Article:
avaiṣṇavopadiṣṭena mantreṇa nirayaṁ vrajet
punaś ca vidhinā samyag grāhyed vaiṣṇavād guroḥ
One goes to hell by receiving a mantra from a guru who is not a Vaiṣṇava. Such a person should again accept a mantra from a Vaiṣṇava guru, in conformity with the prescribed principles.
Commentary by Babaji Satyanarayana Dasa
Śrī Jīva Gosvāmī mentions three types of gurus here, viz., the śravaṇa-guru, śikṣā-guru, and mantra-guru. The śravaṇa-guru is the teacher from whom one learns the śāstra, and the bhajana-śikṣā-guru is the one who teaches practical aspects of sādhana-bhakti. Usually, these two will be the same, because the teacher from whom one begins to study will naturally become one’s guide for spiritual practice. It is preferable that they be the same person, otherwise, there can be confusion in the mind of the student.
If the student hears different opinions from two different teachers, he or she will be in difficulty, because the words of one of them will have to be disregarded, which could lead to an offense. If both these gurus belong to the same spiritual tradition, then there may not be any difference in their teachings, otherwise, there is bound to be some disparity. One sometimes hears of Vaiṣṇavas in Vṛndāvana who held respect for seniors or gurus on both sides of a controversy and who hid themselves so that they would not have to take sides, fearing that to do so would offend one of them.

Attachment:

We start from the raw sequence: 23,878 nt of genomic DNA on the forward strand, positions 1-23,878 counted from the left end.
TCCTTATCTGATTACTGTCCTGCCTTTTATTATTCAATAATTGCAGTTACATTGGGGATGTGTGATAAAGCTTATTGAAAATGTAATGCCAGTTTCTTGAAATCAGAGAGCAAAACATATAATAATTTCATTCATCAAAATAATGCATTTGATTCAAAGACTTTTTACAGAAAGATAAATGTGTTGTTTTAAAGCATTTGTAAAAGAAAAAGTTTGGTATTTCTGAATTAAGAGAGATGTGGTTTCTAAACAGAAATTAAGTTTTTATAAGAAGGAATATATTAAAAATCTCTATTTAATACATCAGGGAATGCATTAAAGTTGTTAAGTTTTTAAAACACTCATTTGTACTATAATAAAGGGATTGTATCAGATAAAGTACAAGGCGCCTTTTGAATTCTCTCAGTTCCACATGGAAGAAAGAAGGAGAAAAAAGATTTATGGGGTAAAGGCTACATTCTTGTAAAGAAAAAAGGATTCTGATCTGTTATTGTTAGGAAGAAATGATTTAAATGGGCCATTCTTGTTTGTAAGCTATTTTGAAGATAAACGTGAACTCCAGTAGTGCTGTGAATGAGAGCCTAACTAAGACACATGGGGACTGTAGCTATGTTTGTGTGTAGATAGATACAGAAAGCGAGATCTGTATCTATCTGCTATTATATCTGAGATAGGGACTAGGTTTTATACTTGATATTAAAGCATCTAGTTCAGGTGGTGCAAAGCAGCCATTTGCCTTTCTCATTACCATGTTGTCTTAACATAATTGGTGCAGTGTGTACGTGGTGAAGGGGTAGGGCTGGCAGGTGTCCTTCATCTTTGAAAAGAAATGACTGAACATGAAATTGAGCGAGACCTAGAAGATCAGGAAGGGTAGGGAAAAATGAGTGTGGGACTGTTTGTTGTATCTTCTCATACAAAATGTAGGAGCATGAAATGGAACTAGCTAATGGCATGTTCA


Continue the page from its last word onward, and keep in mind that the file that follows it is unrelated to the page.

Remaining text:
The guru-disciple relationship is one of the most important and unique aspects of Indian society. Indeed, this one sacred bond is what makes Indian society distinct in the whole world. Although at present there is little or no training in this honored tradition, it still runs very deep in the Indian psyche, as if it is in their genes. Its importance can be understood only by experiencing it.
For the modern mind, it appears as if the disciple sacrifices his independence to become a slave of the guru. The modern mind cannot understand that the only way transcendental knowledge can be transmitted is from the heart of the guru into that of the disciple. It is not simply a matter of attending a lecture in a classroom where a teacher speaks and then goes away. The disciple and teacher remain bound to each other. When the relation is pure, then the teaching is transmitted even without words. It is as if their hearts become linked up, and the knowledge is transferred through this bond.
Indian history is filled with stories of this pristine relation, from the age of the Upaniṣads through to modern times. In this regard, Śvetāśvatara Upaniṣad (6.23) makes the following assertion:
The imports of the teachings described in this Upaniṣad are revealed only to that elevated soul in whom transcendental devotion for Bhagavān is present and who feels the same quality of devotion for his guru as felt for Bhagavān.
The verse cited in this anuccheda ((Śrīmad Bhāgavatam 11.3.22)) is spoken by sage Prabuddha. It contains the most important instruction for a sincere disciple. In the immediately preceding verse, cited in Anuccheda 202.4, Prabuddha specified the essential characteristics of a qualified guru. In this verse, he elaborates those of the sincere disciple.